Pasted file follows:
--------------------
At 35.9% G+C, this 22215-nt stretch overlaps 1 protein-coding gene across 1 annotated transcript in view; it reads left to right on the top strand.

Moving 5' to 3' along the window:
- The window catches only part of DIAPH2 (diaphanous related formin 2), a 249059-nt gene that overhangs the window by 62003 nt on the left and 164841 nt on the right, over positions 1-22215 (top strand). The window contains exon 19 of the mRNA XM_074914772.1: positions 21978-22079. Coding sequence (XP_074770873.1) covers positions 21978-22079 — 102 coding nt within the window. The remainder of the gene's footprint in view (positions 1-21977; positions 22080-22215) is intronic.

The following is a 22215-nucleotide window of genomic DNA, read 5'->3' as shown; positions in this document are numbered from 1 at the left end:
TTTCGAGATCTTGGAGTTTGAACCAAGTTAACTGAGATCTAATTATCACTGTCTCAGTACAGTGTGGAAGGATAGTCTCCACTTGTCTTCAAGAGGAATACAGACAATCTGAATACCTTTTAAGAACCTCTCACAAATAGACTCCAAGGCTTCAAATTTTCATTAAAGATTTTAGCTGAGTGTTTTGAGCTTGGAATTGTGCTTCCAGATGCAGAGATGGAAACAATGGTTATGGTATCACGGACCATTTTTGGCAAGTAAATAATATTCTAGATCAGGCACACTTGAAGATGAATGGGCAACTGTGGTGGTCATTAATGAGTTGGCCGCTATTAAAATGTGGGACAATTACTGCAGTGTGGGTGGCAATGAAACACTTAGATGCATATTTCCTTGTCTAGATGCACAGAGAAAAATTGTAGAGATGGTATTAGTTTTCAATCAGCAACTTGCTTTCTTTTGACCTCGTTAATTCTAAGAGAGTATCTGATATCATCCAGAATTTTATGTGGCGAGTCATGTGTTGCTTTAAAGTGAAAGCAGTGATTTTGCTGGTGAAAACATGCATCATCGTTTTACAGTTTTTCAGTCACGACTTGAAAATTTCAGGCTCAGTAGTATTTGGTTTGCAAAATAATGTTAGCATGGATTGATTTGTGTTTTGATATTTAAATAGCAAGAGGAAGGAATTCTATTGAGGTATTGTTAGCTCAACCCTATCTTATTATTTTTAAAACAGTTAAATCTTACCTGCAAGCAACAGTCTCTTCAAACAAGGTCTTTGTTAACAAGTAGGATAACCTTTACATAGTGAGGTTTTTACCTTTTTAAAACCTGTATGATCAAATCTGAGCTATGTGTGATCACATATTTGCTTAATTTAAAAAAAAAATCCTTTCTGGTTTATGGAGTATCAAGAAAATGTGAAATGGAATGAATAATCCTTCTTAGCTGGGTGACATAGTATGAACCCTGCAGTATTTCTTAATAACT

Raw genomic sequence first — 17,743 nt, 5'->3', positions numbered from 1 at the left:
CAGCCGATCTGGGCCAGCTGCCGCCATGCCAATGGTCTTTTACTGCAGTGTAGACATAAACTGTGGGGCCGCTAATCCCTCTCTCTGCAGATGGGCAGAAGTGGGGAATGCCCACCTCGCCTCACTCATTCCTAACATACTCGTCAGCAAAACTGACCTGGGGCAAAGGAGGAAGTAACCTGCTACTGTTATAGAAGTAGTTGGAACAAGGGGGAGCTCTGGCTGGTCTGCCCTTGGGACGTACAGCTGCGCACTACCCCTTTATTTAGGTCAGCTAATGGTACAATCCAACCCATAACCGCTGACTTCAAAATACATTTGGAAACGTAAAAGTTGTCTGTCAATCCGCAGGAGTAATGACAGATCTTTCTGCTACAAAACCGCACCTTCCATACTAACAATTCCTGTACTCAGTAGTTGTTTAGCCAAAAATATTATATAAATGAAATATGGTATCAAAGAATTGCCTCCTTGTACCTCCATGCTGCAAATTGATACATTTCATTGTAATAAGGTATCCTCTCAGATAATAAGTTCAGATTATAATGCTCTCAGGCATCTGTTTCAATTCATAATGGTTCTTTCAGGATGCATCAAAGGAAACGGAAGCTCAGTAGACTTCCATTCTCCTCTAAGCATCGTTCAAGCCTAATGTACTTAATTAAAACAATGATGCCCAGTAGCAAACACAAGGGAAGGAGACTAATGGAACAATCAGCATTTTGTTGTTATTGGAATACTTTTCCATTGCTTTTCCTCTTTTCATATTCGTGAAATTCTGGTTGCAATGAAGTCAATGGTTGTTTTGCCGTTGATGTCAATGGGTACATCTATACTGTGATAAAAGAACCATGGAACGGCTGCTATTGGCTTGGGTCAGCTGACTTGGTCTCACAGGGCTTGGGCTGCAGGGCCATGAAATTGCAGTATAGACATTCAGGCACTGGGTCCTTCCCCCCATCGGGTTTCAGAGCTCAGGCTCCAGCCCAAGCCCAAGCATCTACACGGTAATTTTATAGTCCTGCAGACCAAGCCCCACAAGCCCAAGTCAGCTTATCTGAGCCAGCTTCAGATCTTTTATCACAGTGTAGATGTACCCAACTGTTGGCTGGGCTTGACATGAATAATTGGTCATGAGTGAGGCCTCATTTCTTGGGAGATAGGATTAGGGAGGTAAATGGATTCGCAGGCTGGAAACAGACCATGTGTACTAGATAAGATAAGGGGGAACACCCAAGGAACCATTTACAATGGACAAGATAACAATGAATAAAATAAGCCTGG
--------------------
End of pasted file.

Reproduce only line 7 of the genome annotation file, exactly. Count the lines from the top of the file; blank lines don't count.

CAGCCGATCTGGGCCAGCTGCCGCCATGCCAATGGTCTTTTACTGCAGTGTAGACATAAACTGTGGGGCCGCTAATCCCTCTCTCTGCAGATGGGCAGAAGTGGGGAATGCCCACCTCGCCTCACTCATTCCTAACATACTCGTCAGCAAAACTGACCTGGGGCAAAGGAGGAAGTAACCTGCTACTGTTATAGAAGTAGTTGGAACAAGGGGGAGCTCTGGCTGGTCTGCCCTTGGGACGTACAGCTGCGCACTACCCCTTTATTTAGGTCAGCTAATGGTACAATCCAACCCATAACCGCTGACTTCAAAATACATTTGGAAACGTAAAAGTTGTCTGTCAATCCGCAGGAGTAATGACAGATCTTTCTGCTACAAAACCGCACCTTCCATACTAACAATTCCTGTACTCAGTAGTTGTTTAGCCAAAAATATTATATAAATGAAATATGGTATCAAAGAATTGCCTCCTTGTACCTCCATGCTGCAAATTGATACATTTCATTGTAATAAGGTATCCTCTCAGATAATAAGTTCAGATTATAATGCTCTCAGGCATCTGTTTCAATTCATAATGGTTCTTTCAGGATGCATCAAAGGAAACGGAAGCTCAGTAGACTTCCATTCTCCTCTAAGCATCGTTCAAGCCTAATGTACTTAATTAAAACAATGATGCCCAGTAGCAAACACAAGGGAAGGAGACTAATGGAACAATCAGCATTTTGTTGTTATTGGAATACTTTTCCATTGCTTTTCCTCTTTTCATATTCGTGAAATTCTGGTTGCAATGAAGTCAATGGTTGTTTTGCCGTTGATGTCAATGGGTACATCTATACTGTGATAAAAGAACCATGGAACGGCTGCTATTGGCTTGGGTCAGCTGACTTGGTCTCACAGGGCTTGGGCTGCAGGGCCATGAAATTGCAGTATAGACATTCAGGCACTGGGTCCTTCCCCCCATCGGGTTTCAGAGCTCAGGCTCCAGCCCAAGCCCAAGCATCTACACGGTAATTTTATAGTCCTGCAGACCAAGCCCCACAAGCCCAAGTCAGCTTATCTGAGCCAGCTTCAGATCTTTTATCACAGTGTAGATGTACCCAACTGTTGGCTGGGCTTGACATGAATAATTGGTCATGAGTGAGGCCTCATTTCTTGGGAGATAGGATTAGGGAGGTAAATGGATTCGCAGGCTGGAAACAGACCATGTGTACTAGATAAGATAAGGGGGAACACCCAAGGAACCATTTACAATGGACAAGATAACAATGAATAAAATAAGCCTGG